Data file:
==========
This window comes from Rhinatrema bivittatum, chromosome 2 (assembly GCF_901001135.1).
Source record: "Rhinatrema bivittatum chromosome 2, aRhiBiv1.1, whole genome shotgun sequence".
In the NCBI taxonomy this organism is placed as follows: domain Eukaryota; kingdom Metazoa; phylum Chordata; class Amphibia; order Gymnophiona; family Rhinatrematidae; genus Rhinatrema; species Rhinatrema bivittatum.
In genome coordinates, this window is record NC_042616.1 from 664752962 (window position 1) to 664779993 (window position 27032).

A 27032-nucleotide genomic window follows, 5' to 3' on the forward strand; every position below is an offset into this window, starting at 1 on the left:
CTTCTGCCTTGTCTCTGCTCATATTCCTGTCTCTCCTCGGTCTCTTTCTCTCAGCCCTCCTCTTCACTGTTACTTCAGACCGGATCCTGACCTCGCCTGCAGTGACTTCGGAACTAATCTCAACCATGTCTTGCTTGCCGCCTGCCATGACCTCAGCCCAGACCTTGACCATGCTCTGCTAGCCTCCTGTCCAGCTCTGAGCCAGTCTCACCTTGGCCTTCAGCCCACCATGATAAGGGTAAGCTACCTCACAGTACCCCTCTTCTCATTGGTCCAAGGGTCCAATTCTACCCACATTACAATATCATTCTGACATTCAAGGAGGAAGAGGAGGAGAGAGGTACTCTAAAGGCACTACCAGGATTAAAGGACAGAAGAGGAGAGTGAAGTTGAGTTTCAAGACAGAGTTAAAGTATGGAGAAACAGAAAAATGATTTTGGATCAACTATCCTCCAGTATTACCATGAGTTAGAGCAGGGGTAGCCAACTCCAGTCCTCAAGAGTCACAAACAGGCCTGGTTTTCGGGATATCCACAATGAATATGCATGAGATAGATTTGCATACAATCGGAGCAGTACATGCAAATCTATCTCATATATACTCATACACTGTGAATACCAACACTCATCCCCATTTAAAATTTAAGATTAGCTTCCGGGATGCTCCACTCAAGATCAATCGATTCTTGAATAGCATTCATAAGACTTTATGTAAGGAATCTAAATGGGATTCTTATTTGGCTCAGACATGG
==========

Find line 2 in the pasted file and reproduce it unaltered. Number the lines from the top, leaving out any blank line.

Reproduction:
Source record: "Rhinatrema bivittatum chromosome 2, aRhiBiv1.1, whole genome shotgun sequence".